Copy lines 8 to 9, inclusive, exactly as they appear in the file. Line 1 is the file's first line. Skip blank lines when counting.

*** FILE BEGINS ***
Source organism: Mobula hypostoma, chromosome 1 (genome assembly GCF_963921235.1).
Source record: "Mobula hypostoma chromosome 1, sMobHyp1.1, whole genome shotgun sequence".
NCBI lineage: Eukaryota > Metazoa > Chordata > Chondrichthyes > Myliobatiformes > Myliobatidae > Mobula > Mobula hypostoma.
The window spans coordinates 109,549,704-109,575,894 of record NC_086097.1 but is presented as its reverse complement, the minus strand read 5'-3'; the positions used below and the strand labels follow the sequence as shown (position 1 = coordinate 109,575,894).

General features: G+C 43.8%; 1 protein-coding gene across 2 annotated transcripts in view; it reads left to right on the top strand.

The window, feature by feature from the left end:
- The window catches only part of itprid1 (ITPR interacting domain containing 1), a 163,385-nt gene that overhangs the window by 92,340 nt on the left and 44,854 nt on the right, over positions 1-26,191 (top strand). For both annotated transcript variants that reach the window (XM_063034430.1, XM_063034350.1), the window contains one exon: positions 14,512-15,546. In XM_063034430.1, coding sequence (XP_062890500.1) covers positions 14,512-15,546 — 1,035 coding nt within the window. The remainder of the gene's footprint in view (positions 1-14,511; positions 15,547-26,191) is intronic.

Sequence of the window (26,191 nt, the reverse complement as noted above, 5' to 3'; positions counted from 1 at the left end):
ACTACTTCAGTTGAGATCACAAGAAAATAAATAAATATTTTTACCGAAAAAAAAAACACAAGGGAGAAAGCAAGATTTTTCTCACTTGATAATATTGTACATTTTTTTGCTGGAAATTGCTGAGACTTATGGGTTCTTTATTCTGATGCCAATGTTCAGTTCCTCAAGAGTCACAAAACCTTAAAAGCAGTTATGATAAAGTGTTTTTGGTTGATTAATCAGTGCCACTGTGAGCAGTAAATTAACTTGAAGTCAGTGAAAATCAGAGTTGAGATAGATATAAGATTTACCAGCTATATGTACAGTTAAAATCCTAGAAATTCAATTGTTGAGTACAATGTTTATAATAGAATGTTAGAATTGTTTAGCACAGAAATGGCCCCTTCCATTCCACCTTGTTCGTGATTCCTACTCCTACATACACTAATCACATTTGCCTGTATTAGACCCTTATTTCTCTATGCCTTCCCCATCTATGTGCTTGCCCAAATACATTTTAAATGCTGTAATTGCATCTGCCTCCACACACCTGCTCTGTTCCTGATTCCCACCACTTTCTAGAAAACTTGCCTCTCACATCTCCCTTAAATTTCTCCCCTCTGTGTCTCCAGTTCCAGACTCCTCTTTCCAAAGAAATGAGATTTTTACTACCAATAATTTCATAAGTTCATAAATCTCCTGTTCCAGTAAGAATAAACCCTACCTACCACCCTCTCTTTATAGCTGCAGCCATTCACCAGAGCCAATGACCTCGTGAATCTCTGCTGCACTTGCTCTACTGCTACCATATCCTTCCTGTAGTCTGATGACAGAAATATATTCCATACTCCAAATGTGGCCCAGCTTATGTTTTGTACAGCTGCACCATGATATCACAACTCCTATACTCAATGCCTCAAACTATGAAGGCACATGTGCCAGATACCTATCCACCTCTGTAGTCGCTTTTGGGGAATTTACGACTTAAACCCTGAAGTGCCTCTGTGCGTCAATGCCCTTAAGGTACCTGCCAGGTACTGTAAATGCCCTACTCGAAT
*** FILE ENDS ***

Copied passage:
Sequence of the window (26,191 nt, the reverse complement as noted above, 5' to 3'; positions counted from 1 at the left end):
ACTACTTCAGTTGAGATCACAAGAAAATAAATAAATATTTTTACCGAAAAAAAAAACACAAGGGAGAAAGCAAGATTTTTCTCACTTGATAATATTGTACATTTTTTTGCTGGAAATTGCTGAGACTTATGGGTTCTTTATTCTGATGCCAATGTTCAGTTCCTCAAGAGTCACAAAACCTTAAAAGCAGTTATGATAAAGTGTTTTTGGTTGATTAATCAGTGCCACTGTGAGCAGTAAATTAACTTGAAGTCAGTGAAAATCAGAGTTGAGATAGATATAAGATTTACCAGCTATATGTACAGTTAAAATCCTAGAAATTCAATTGTTGAGTACAATGTTTATAATAGAATGTTAGAATTGTTTAGCACAGAAATGGCCCCTTCCATTCCACCTTGTTCGTGATTCCTACTCCTACATACACTAATCACATTTGCCTGTATTAGACCCTTATTTCTCTATGCCTTCCCCATCTATGTGCTTGCCCAAATACATTTTAAATGCTGTAATTGCATCTGCCTCCACACACCTGCTCTGTTCCTGATTCCCACCACTTTCTAGAAAACTTGCCTCTCACATCTCCCTTAAATTTCTCCCCTCTGTGTCTCCAGTTCCAGACTCCTCTTTCCAAAGAAATGAGATTTTTACTACCAATAATTTCATAAGTTCATAAATCTCCTGTTCCAGTAAGAATAAACCCTACCTACCACCCTCTCTTTATAGCTGCAGCCATTCACCAGAGCCAATGACCTCGTGAATCTCTGCTGCACTTGCTCTACTGCTACCATATCCTTCCTGTAGTCTGATGACAGAAATATATTCCATACTCCAAATGTGGCCCAGCTTATGTTTTGTACAGCTGCACCATGATATCACAACTCCTATACTCAATGCCTCAAACTATGAAGGCACATGTGCCAGATACCTATCCACCTCTGTAGTCGCTTTTGGGGAATTTACGACTTAAACCCTGAAGTGCCTCTGTGCGTCAATGCCCTTAAGGTACCTGCCAGGTACTGTAAATGCCCTACTCGAAT